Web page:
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‘Before The Flood’ Movie Screening at The Back Room, Chandigarh

‘Before The Flood’ Movie Screening at The Back Room, Chandigarh

The dimly lit, ritzy pub Backroom in Sector 34, could be an unusual place of choice for screening films, but it beguiled a few cinema enthusiasts and a couple of environment activists on a lazy Sunday afternoon. The 2016 documentary Before the Flood put the spotlight on global warming and climate change. It features Leonardo DiCaprio assessing climate-change trends in several countries, including India, through conversations with environmentalists, local guides, scientists, astronauts, politicians and climatologists.  

Dharmesh Mehta had organised the event, expecting at least 25 people to show up. He’s the co-founder of, a non-profit organisation that brings sustainability issues (like climate change, plastic waste, energy crisis etc.), ideas, entrepreneurs and investors together on one platform. With some 10 people at the inn, the show began. On the screen was an image of The Garden of Earthly Delights, a triptych oil painting by the Early Netherlandish master Hieronymus Bosch. In the background, DiCaprio spoke about his father’s vocation as an underground comic distributor who had worked with famous printmaker Andy Warhol and musician Lau Reed and how, he, as a child, was petrified each time he looked at the right panel of the image of Bosch’s painting. DiCaprio deciphered that the painting reflects climate change and the toll it has taken on the human existence.  

DiCaprio’s exploration, to study the impact of global warming, begins straight from the heart of the issue—the tar sands and mining process of fossil fuel. Travelling from Canada’s Baffin Island and Greenland’s melting ice peaks to the rising water levels in Florida, he brings the spotlight on Americans for Prosperity, a libertarian/conservative political advocacy group in the United States. 

The documentary showed startling evidences of global warming’s effect on earth. For 26-year-old Sandeep Singh, community manager at, climate change has been spelling itself in the smallest of things. “I’ve lived in Chandigarh since I was eight and we didn’t need so much air conditioning back then. Also, if you look at the weather, it has been fluctuating between extremes,” he says.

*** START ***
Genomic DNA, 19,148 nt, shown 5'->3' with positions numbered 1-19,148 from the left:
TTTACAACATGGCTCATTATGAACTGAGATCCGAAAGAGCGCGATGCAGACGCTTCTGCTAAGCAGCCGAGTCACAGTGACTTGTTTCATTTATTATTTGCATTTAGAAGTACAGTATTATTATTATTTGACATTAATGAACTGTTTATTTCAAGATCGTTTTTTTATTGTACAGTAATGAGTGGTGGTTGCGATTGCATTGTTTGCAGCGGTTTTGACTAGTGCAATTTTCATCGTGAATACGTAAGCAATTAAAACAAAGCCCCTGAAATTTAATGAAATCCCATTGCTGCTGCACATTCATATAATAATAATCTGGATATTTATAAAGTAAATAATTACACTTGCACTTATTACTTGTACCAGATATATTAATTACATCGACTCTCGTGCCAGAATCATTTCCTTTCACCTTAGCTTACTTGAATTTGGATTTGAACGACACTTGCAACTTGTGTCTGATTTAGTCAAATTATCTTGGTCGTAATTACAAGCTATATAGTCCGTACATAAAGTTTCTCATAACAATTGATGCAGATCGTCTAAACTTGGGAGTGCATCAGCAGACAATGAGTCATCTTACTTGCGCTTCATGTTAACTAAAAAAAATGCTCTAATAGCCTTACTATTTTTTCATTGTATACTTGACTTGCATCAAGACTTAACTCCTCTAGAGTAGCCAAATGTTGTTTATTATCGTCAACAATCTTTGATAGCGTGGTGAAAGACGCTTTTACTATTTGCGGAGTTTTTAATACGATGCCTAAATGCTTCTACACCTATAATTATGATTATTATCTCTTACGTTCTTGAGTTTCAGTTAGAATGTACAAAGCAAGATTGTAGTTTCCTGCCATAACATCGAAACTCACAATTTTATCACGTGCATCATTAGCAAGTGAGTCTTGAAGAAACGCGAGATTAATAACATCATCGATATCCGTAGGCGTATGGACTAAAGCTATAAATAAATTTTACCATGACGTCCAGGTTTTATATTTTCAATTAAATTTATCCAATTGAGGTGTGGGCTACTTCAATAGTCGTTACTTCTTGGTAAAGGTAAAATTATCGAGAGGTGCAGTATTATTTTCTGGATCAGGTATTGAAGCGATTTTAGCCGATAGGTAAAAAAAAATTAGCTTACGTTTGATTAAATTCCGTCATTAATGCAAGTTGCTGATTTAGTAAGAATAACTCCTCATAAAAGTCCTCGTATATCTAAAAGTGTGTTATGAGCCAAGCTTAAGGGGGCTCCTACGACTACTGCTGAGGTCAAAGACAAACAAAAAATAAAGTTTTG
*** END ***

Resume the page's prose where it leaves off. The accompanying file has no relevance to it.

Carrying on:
In conversation with Anote Tong, Kiribati’s president from 2003 to 2016, DiCaprio found that the island of Kiribati was drowning and that Tong had already made arrangements for the people of his country to migrate to Fiji Islands. The horrifying images of Sumatra’s forests and wildlife being burnt to cultivate palm oil and breed cattle for beef production in other areas of the word, pointed the fingers at consumers for making ill-informed market choices. “Agriculture is getting industrialised too. Look at Lays,” points 25-year-old M.Com. student of Dev Samaj College for Women. 

With few recommendations and solutions, the documentary ended at the Paris Agreement. Matilda Malman, 21, a traveller from Sweden, worries, “India has a big problem of waste. In Sweden, which is the first fossil fuel-free country, we buy waste from other countries.”

Citing devastating incidents like the recent floods in Kerala and rising water level in Himachal, 27-year-old Prachi Kishore says, “Traffic too is a big problem and it is affecting climate. Delhi has once again been found to be the world’s most polluted city and Mumbai is fourth, according to air quality data compiled by the World Health Organisation (WHO),” she signs off.

Originally published as ‘Learn it from Leonardo’ by The Tribune, Chandigarh:

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